Saturday, July 15, 2017

Alexander Dugin — The Metaphysical Roots of Political Ideologies

In modern political science, sociology, and the disciplines that have become inseparable from them, such as the history of religion, ethnology, and anthropology (all of which have in recent times yielded to statistics and economism), chaos reigns in regards to the most fundamental definitions of such political trends as fascism, communism, socialism, democracy, etc. …
When it comes to such factors as religion, authoritarian rule, national specificity, and ecological cataclysms, then logical structures crumble altogether and any reasonableness in definitions is at times replaced by passion, emotion, and individual and national sympathies, etc.…
In this situation, we propose our own variation of a foundational political scheme which, in our opinion, will help cut the Gordian knot of political contradictions and isolate the main, irreducible ideological complexes or ideological “extremes” whose variations and numerous combinations form the multicolored spectrum of contemporary global politics. 
We by no means claim that our understanding is absolute, for it remains but a scheme and therefore should be taken with rather rough approximation. At the same time, however, we are convinced that no synthetic or holistic picture can be obtained by descending into details and nuances.
On the contrary, applying the principle to the concrete is always an easy and purely technical task.
Moreover, in our opinion, it is the the fear of schematization and commitment to the analytical method that has led political science to the miserable state in which it finds itself today, a state of “luxurious poverty.”
In our study, we will employ diverse spheres of human thought, naturally beginning with religious and metaphysical concepts since it is at this level, whether directly or indirectly, affirmatively or negatively, that the specificities of different political platforms are predetermined.

Metaphysical dogma behind the scenes

We believe that the origins of politics and man’s political self-determination first and foremost stem from certain metaphysical dogmas, and only later do they draw slogans and cliches from the specific social reality through which these dogmas find their direct expression.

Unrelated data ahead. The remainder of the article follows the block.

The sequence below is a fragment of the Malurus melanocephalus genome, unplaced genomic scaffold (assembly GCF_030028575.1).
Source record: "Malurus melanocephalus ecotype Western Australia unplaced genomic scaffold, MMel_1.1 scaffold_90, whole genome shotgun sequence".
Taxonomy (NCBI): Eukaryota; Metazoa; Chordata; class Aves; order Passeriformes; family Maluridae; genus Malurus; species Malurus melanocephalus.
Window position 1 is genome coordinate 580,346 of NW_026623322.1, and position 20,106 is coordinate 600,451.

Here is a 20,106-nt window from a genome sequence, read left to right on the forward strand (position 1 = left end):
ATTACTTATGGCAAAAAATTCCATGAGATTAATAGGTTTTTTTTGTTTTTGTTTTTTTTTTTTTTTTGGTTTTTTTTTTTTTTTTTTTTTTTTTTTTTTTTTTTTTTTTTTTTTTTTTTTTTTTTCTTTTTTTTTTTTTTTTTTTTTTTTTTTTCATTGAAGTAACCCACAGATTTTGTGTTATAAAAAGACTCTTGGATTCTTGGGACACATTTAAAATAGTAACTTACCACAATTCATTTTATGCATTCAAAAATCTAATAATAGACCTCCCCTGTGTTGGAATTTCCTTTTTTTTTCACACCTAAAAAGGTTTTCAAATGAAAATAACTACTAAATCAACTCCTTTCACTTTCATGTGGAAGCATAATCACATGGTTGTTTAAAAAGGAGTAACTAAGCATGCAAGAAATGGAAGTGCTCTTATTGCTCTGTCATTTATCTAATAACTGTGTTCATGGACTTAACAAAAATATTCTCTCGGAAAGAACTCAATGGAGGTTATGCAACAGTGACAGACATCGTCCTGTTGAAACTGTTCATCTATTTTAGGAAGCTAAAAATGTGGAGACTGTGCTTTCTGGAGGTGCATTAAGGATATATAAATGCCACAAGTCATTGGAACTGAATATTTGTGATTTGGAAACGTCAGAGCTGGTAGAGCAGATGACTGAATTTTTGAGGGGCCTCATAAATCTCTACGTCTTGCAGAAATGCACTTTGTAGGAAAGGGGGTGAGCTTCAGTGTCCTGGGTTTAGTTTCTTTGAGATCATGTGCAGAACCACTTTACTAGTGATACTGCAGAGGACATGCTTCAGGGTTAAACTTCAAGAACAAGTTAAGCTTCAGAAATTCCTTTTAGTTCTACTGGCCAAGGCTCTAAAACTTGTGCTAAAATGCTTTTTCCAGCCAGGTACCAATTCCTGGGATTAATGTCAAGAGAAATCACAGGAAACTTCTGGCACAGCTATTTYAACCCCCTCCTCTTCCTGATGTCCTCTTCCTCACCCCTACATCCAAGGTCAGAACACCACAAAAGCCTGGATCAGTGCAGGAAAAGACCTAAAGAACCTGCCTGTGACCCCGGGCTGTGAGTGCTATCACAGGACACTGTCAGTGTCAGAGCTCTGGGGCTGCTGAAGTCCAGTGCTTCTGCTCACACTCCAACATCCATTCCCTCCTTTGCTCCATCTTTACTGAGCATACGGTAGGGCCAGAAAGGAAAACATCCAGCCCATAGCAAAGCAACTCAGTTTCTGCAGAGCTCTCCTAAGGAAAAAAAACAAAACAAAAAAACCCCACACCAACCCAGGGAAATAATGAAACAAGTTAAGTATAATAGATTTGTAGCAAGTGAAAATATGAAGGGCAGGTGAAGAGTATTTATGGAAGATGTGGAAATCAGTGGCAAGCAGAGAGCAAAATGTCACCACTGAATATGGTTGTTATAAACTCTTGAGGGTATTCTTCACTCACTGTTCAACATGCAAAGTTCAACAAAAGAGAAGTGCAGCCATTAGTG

Moreover, in most cases these dogmas themselves remain entirely behind the scenes, and not only an ideology’s ordinary representatives but also its exponents or “creators” at times do not even have the slightest idea of such. 
These metaphysical dogmas can take root in a person through either the semantic implication of traditional symbols and signs (the cultural and social factor), through innate psycho-mental attitudes (the psycho-genetic factor), or through man’s existential reaction to Being (the existentialist factor).
In any case, the metaphysical dogmas which predetermine ideology are experienced by man as something internal, unconditional, and as some kind of existential imperative.
Perhaps this is why attempts at identifying this dogma in its pure form are so often abhorrent and draw repulsive reactions.
This can be seen on a more superficial level as well, when the bearer of a specific political doctrine rather often finds it difficult to determine the essence of his principal position (and not some specific position in relation to a given issue), instead identifying his position as something self-evident. 
As a philosopher I am in general agreement with this part of Dugan's analysis. But I would add that it is not limited to modern or contemporary times and conditions. Historically most people have not been philosophically minded or trained in inquiry, so they are unreflective. Most person view their personal and cultural framework that serves a set of criteria and boundary conditions as indicative of "reality" and as being "natural." Consequently, they view those not in agreement with their frame of reference as being ignorant, hypocritical, mendacious, insane, or evil. For they do not believe that anyone who is "rational" can be mistaken about this.

The rest of the article is wonkish for those not trained in philosophy, psychology and Continental sociology. Dugin illuminates what he views as the major religious and metaphysical archetypes influencing social and political thought. 

It is long and probably not of interest to most, especially Anglo-American to whom this type of thinking is alien. But it's worthwhile if you can wade through it, since Alexander Dugin is one of the premier intellectuals and influencers of our time, and he examines some fundamental concepts in this selection.

I would not say it is a matter of his "being right" as much as putting his finger on something of importance about archetypes that influence different mindsets mostly subliminally and have manifested in what Dugin regards that the three primary political stances of our time — fascism, liberalism and communism, which he calls respectively Absolute Right, Absolute Center, and Absolute Left. Here "absolute" denote a rigid frame.

The Fourth Revolutionary War
The Metaphysical Roots of Political Ideologies
Alexander Dugin
Translated by Jafe Arnold
Text written in 1988, first published in the journal Mily Angel in 1990, subsequently published in the book Konservativnaya Revolyutsiya in 1994 and the book Konspirologia in 2005.

1 comment:

jrbarch said...

I think the reality is found by looking at the whole human being, or the whole human race.

Politics (will) is one aspect of a human being, as are religion-philosophy (love-wisdom), and active intelligence. This triplicity in our nature turns up in everything we do. They are ‘energies’ which we express imperfectly, integrate imperfectly, and understand imperfectly. We fragment everything. The Divine is conceived as Spirit at one pole and Matter at the other, with Consciousness as the Child holding both hands - all one.